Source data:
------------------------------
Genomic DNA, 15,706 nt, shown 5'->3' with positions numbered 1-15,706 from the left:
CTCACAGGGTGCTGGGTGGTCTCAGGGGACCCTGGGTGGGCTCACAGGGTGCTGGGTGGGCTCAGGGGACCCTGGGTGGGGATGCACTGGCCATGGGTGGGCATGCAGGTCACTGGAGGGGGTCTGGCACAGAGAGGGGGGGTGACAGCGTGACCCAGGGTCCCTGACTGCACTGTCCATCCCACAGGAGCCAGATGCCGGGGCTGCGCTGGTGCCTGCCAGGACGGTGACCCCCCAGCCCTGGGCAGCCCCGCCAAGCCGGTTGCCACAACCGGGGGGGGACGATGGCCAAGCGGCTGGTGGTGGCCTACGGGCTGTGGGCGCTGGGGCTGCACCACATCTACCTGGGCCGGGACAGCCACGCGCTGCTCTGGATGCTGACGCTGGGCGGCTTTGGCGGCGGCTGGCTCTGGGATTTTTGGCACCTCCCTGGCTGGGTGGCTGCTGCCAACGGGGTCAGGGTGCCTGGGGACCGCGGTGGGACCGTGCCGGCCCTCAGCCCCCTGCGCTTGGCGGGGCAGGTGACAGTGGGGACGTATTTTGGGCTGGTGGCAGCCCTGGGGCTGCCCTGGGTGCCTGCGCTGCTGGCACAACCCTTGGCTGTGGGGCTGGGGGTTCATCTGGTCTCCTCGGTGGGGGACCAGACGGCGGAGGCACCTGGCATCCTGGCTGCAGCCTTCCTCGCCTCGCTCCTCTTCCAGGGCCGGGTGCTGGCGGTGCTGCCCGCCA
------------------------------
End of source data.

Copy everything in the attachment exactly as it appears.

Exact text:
Genomic DNA, 15,706 nt, shown 5'->3' with positions numbered 1-15,706 from the left:
CTCACAGGGTGCTGGGTGGTCTCAGGGGACCCTGGGTGGGCTCACAGGGTGCTGGGTGGGCTCAGGGGACCCTGGGTGGGGATGCACTGGCCATGGGTGGGCATGCAGGTCACTGGAGGGGGTCTGGCACAGAGAGGGGGGGTGACAGCGTGACCCAGGGTCCCTGACTGCACTGTCCATCCCACAGGAGCCAGATGCCGGGGCTGCGCTGGTGCCTGCCAGGACGGTGACCCCCCAGCCCTGGGCAGCCCCGCCAAGCCGGTTGCCACAACCGGGGGGGGACGATGGCCAAGCGGCTGGTGGTGGCCTACGGGCTGTGGGCGCTGGGGCTGCACCACATCTACCTGGGCCGGGACAGCCACGCGCTGCTCTGGATGCTGACGCTGGGCGGCTTTGGCGGCGGCTGGCTCTGGGATTTTTGGCACCTCCCTGGCTGGGTGGCTGCTGCCAACGGGGTCAGGGTGCCTGGGGACCGCGGTGGGACCGTGCCGGCCCTCAGCCCCCTGCGCTTGGCGGGGCAGGTGACAGTGGGGACGTATTTTGGGCTGGTGGCAGCCCTGGGGCTGCCCTGGGTGCCTGCGCTGCTGGCACAACCCTTGGCTGTGGGGCTGGGGGTTCATCTGGTCTCCTCGGTGGGGGACCAGACGGCGGAGGCACCTGGCATCCTGGCTGCAGCCTTCCTCGCCTCGCTCCTCTTCCAGGGCCGGGTGCTGGCGGTGCTGCCCGCCA